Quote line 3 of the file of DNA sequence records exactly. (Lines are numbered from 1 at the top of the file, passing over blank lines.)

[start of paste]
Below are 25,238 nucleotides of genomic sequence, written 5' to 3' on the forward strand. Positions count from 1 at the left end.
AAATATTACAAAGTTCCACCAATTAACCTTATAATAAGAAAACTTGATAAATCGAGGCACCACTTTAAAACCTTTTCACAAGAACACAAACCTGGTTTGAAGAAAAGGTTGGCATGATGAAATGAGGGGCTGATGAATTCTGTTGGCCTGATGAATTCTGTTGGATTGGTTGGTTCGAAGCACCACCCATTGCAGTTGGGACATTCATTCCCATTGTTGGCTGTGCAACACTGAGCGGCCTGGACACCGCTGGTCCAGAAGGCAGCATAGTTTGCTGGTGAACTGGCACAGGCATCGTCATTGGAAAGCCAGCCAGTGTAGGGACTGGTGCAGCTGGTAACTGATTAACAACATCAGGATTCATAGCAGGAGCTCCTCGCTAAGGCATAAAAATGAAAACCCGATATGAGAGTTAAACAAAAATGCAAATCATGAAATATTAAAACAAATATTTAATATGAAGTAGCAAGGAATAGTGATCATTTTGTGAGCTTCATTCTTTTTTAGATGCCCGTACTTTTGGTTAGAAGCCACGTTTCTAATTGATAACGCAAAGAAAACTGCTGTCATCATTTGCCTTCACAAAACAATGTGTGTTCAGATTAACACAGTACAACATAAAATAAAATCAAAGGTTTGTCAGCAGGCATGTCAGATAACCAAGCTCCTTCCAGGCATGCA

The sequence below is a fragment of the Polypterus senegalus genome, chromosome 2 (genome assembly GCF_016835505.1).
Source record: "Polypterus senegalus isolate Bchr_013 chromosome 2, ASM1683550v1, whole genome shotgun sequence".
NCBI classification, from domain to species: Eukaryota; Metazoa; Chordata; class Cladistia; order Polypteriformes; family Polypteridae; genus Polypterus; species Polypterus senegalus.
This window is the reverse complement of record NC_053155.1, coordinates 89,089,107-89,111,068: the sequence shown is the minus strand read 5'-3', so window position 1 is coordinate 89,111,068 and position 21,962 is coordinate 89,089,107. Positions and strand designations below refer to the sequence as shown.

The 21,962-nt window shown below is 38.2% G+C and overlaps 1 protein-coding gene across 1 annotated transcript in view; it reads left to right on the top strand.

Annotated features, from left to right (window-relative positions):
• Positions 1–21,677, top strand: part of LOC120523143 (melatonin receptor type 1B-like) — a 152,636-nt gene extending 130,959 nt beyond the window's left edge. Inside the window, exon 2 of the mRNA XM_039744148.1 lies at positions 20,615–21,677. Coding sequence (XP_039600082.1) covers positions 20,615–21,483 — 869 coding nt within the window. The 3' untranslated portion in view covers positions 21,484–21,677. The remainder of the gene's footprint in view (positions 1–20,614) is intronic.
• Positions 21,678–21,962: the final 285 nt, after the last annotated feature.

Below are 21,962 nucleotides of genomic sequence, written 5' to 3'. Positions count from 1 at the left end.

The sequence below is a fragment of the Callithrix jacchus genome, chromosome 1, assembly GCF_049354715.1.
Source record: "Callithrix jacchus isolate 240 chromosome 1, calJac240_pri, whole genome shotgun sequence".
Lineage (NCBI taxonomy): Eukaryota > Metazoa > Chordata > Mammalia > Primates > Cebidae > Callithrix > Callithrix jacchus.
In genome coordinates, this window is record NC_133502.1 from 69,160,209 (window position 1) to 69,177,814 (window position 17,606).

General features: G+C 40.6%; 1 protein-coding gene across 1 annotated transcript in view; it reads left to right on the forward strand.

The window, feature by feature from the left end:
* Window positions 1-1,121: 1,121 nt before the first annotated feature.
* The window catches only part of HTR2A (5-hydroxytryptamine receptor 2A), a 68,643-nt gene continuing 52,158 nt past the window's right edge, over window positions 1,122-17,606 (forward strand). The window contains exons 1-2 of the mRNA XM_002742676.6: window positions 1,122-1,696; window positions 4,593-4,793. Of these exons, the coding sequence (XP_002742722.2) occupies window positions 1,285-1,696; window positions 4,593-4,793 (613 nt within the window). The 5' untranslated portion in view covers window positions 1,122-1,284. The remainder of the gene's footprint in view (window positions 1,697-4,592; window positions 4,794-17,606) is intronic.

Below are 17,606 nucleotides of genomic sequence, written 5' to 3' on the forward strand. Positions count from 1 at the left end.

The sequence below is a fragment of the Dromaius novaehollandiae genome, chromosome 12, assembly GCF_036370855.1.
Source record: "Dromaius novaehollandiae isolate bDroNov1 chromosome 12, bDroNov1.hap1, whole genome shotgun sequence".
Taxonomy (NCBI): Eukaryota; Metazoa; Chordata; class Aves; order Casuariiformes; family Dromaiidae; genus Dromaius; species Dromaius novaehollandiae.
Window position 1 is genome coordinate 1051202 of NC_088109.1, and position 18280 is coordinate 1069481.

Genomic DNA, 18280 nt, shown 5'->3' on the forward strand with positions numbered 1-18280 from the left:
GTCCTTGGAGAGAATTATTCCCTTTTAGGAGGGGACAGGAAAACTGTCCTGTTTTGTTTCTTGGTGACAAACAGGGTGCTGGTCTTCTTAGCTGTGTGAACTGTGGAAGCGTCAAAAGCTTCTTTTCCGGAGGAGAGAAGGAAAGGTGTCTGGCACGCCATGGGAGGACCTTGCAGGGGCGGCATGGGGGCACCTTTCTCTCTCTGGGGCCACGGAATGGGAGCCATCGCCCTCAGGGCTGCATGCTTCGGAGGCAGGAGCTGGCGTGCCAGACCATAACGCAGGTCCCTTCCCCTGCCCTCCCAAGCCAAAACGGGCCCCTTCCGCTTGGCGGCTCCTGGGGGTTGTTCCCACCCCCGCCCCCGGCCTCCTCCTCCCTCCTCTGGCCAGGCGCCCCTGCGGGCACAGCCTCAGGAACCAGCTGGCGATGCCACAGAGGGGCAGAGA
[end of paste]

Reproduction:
The sequence below is a fragment of the Polypterus senegalus genome, chromosome 2 (genome assembly GCF_016835505.1).